Edik Mitelman [00:13:09] So I think it’s a little bit of both. First, definitely first party data strategy is a must. Now, having said that, it was a month before too, but some companies, as you rightfully mentioned, sort of neglected it because it was very easy to build lookalike audiences and to rely on different networks and graphs that would just give you users that are not yours. Right. You would go on the big ad network, and you would say, I want Tip. I’m a shoe company. I want people who like shoes. And you would get them not because they bought shoes on your property or liked your shoes, but because they needed it somewhere else. Right. That’s how targeting your store. Now, this becomes a bit harder these days. And we do see it in the stock of different companies who rely on these advertising networks. Right. So, of course, first party data must be top priority and top of mind for the CMO of the brand and for the data people of the brand. And they must look at that. But it’s not enough to get first party data. The most important thing is how do you activate it? What do you do with it? How do you leverage it to run great marketing to optimize your business KPIs, raw cell TV to increase and grow your business and provide the best user experience. And this cannot be done without third parties at all. So, you still need the third-party data strategy, but in the privacy preserving collaboration way. Right. So, when you marry the two, when you have a very strong, solid first party strategy and you collaborate with the right partners in the privacy preserving way on their data, on third party data, this is where growth really lies, and this is where it’s not just today. Like this thing is not a trend. This is not something that we just need to wait somewhere underground for a year and this will pass by know this will become stricter and stricter. Just look at the FTC. Look at everything that happens, like how many companies are getting checked on or punished by different watchdogs across the world. And this will become harder and harder. So, the earlier you start to do right, the better chances you have of growing your business, of succeeding and beating your competition, of which who might not do that in the right time.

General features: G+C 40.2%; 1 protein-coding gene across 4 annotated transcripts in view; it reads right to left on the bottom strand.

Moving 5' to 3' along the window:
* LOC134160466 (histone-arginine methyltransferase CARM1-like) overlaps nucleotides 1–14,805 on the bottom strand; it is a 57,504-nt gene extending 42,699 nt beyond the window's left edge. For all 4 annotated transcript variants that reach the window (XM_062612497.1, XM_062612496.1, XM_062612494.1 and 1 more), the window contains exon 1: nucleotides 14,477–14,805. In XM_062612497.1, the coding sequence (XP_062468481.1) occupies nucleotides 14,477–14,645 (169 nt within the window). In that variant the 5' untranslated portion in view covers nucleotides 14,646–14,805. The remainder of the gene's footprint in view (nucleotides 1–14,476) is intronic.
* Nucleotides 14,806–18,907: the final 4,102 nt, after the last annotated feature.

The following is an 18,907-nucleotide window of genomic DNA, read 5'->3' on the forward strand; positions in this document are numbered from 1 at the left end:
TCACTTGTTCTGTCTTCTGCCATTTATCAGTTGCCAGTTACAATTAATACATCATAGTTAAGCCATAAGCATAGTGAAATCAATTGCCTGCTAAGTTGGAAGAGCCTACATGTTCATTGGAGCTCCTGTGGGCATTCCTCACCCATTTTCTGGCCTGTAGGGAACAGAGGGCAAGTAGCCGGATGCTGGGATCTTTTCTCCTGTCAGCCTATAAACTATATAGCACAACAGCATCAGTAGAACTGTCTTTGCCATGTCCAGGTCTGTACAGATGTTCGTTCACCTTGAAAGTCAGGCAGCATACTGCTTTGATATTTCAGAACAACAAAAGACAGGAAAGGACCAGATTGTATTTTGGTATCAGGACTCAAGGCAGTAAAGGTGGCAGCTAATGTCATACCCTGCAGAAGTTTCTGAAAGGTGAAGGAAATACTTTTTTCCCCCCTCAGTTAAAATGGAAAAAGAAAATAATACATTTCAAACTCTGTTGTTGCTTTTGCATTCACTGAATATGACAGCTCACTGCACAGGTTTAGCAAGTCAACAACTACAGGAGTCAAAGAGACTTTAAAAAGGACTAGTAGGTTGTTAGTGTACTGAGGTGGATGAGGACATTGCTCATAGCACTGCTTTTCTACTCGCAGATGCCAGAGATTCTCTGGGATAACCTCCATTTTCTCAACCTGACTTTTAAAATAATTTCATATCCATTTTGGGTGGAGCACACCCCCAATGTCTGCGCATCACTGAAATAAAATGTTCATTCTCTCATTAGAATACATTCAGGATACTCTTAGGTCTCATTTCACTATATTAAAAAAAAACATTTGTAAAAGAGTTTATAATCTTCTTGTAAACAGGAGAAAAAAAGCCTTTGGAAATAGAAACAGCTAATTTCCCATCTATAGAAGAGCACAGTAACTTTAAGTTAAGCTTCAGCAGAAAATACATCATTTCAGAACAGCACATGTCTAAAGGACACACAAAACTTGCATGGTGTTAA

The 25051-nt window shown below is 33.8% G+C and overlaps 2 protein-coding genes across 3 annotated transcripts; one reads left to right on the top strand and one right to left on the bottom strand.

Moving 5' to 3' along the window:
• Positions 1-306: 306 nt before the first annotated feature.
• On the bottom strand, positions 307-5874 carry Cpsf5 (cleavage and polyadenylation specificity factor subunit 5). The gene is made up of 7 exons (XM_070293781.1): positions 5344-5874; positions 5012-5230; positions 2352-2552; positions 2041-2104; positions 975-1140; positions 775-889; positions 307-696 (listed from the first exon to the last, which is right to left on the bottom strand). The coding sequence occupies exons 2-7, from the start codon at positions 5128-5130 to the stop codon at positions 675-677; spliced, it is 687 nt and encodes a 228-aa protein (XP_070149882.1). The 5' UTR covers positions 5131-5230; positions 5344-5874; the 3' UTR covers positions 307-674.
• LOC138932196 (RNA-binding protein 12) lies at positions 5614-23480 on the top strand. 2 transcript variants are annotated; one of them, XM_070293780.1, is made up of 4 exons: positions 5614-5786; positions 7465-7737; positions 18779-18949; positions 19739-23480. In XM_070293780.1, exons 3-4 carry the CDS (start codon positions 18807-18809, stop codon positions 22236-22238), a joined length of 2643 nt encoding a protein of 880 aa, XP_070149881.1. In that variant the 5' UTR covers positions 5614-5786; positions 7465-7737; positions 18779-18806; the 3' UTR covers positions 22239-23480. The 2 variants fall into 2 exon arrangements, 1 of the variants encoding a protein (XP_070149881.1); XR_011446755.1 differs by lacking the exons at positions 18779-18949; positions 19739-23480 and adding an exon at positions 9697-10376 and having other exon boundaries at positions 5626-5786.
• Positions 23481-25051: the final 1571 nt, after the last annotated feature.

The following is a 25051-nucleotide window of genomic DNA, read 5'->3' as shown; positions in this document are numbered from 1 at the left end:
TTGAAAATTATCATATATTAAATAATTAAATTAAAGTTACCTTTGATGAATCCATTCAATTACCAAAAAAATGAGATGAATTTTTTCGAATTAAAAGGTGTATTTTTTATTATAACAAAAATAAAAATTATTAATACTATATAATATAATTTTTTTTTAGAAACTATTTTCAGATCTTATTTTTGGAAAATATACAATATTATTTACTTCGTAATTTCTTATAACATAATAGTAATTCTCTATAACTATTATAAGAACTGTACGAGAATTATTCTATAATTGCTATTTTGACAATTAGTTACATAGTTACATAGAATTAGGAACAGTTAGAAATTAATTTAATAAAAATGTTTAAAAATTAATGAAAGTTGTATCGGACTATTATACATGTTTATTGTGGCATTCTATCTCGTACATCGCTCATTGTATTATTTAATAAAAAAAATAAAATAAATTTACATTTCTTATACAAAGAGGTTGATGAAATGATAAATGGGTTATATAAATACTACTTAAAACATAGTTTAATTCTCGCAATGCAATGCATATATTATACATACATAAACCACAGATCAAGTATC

Cameron D’Ambrosi [00:15:45] And in thinking about, you know, where the market is, obviously it feels as if there’s still somewhat of a false dichotomy that I think many executives might hold, which is, you know, I can either have successful growth of my platform or I can meet these looming, you know, data privacy requirements. I tend to agree with you that, you know, this is this is a false dichotomy, right? That that privacy and respect for consumers preferences and compliance with regulations like GDPR does not have to be at the expense of growth and in many ways, pursuing a strategy that lets you be compliant can actually unlock a lot of value by putting the customer first and their needs first. How are your customers responding and how are you finding the best ways of kind of talking to DPOs or data privacy officers, getting them to work with their product team and then maybe breaking down some of these walls internally that have hindered some of this thinking around the net positive that these types of privacy preserving data approaches can yield for organizations.